Published online 16 July Nature doi Matt Kaplan. The chemical make-up of a snake's venom varies enormously depending on where the snake lives and how old it is.
That's the conclusion of scientists who claim to have made the first detailed comparison between individual venom protein profiles in two geographically isolated populations of the same snake — the deadly lancehead pitviper, Bothrops asper. Doctors working in areas with venomous snakes have long known that even a single species' venom does not always generate the same symptoms in bite victims. They are also aware that although antivenoms can be a valuable aid in treating snakebite patients, they are not always effective.
Antivenoms are created by exposing animals such as sheep and horses to tiny amounts of a specific venom that has been milked from a snake.
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The antibodies that these animals generate are later collected and used to formulate a serum that can be injected into people who have been bitten by the snake in question. The antibodies in the serum bind to the toxic components of the venom, deactivating them and preventing further damage.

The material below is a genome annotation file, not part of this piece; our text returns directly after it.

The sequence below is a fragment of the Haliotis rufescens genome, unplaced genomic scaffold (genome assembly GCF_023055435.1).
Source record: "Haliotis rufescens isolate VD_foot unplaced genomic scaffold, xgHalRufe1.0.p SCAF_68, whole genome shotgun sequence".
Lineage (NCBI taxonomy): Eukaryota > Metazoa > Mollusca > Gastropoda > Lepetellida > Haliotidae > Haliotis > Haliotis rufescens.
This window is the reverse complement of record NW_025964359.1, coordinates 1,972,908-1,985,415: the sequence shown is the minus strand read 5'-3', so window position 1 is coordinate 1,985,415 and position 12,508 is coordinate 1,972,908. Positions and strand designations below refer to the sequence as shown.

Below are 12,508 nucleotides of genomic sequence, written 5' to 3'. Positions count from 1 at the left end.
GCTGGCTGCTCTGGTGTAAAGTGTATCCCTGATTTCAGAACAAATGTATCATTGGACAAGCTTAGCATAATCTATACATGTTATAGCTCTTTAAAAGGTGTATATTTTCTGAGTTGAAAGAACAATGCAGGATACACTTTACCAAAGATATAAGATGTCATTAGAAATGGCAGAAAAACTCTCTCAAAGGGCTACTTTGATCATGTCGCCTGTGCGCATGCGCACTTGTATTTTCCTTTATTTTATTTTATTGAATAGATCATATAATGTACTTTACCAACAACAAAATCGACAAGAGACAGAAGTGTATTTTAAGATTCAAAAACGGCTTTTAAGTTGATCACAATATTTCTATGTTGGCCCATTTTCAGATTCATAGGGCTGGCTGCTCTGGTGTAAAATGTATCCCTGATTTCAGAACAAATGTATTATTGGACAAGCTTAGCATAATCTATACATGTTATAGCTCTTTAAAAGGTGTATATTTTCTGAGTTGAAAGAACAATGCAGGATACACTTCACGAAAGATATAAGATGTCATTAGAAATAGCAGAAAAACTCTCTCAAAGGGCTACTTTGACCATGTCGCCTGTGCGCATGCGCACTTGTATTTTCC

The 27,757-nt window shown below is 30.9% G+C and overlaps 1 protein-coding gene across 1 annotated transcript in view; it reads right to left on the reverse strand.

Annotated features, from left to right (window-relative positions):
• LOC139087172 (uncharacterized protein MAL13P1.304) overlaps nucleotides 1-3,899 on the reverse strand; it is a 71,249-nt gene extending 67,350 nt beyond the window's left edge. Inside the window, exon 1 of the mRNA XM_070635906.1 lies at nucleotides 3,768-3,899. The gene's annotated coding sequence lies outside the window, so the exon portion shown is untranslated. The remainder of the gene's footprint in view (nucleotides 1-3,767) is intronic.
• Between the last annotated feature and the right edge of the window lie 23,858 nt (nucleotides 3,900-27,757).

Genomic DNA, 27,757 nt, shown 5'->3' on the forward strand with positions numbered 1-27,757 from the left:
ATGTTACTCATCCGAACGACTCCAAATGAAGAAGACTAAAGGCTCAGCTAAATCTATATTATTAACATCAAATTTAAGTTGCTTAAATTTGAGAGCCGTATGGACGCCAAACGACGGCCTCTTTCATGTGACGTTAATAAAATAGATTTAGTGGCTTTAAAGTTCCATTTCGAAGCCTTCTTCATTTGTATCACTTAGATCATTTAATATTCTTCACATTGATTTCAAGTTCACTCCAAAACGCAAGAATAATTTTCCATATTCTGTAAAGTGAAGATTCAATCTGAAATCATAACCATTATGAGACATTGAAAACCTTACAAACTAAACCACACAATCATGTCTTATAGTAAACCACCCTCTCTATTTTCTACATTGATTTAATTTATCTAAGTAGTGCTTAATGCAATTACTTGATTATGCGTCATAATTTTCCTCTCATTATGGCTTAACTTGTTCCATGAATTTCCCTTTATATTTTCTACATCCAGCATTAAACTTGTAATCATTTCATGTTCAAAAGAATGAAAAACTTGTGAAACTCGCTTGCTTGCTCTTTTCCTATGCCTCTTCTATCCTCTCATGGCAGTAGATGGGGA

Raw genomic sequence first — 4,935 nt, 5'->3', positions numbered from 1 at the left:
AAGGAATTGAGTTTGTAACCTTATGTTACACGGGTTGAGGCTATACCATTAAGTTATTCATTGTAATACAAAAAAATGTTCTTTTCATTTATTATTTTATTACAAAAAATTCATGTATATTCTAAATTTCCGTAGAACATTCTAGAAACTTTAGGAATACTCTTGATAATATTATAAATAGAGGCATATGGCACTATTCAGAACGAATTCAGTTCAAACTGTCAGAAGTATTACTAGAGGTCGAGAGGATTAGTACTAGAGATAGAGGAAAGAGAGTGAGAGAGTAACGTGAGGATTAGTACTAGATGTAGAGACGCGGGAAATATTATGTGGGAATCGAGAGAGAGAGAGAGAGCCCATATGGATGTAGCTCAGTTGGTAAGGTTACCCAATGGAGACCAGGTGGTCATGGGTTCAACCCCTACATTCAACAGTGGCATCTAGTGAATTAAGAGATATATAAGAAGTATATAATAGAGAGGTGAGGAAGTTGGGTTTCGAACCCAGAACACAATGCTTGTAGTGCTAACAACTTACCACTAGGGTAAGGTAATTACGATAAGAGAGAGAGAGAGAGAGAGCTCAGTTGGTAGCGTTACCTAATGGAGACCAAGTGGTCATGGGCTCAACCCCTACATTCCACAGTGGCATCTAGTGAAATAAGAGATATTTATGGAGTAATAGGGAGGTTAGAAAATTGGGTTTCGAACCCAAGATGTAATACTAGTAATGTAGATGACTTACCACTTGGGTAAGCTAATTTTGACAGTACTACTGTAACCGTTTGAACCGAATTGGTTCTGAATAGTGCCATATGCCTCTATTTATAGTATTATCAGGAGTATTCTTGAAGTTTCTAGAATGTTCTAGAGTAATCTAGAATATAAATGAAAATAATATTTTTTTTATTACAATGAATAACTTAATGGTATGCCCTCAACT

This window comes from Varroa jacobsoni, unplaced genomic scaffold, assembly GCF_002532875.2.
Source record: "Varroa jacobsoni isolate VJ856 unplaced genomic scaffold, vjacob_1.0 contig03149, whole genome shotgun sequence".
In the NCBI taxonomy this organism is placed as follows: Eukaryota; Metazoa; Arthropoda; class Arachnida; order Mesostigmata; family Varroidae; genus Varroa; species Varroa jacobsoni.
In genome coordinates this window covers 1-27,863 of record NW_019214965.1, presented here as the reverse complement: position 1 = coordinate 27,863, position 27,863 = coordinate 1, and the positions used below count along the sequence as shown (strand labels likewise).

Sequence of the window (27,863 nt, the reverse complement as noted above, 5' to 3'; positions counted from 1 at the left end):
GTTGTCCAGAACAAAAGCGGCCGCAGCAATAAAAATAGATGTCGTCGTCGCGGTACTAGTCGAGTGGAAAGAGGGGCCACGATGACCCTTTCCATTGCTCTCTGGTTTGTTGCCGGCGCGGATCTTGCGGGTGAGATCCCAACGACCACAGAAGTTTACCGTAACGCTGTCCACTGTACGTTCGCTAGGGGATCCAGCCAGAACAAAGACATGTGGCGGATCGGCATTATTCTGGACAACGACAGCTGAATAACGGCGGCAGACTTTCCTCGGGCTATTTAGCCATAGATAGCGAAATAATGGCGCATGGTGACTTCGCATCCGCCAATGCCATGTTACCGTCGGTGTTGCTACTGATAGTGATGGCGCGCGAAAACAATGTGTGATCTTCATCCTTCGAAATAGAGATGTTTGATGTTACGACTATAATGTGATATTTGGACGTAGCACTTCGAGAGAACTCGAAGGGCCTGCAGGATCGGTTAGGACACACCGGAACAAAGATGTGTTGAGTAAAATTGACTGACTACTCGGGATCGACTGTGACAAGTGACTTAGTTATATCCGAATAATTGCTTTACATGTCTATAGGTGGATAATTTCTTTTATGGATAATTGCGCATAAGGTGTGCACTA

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But there are huge differences between the chemical profiles of venoms from different species of snake — so much so that failed treatments are often blamed on use of antivenom for the wrong snake. However, the confirmation that snake-venom chemistry varies within species suggests that this might not always be the case.
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Juan Calvete of the Biomedical Institute of Valencia, Spain, and his colleagues collected 26 adult and more than 40 juvenile pitvipers from populations found in the Pacific and Caribbean regions of Costa Rica. The two regions are divided by mountains, and snake populations on either side are thought to have been isolated from one another for at least 5 million years.
Pavel Sudoplatov and Nahum Eitingon approved special equipment i. In addition to human experimentation, Mairanovsky personally executed people with poisons, under the supervision of Sudoplatov. The New York Times reported that Garry Kasparov , the chess champion and Putin opponent, drinks bottled water and eats prepared meals carried by his bodyguards.
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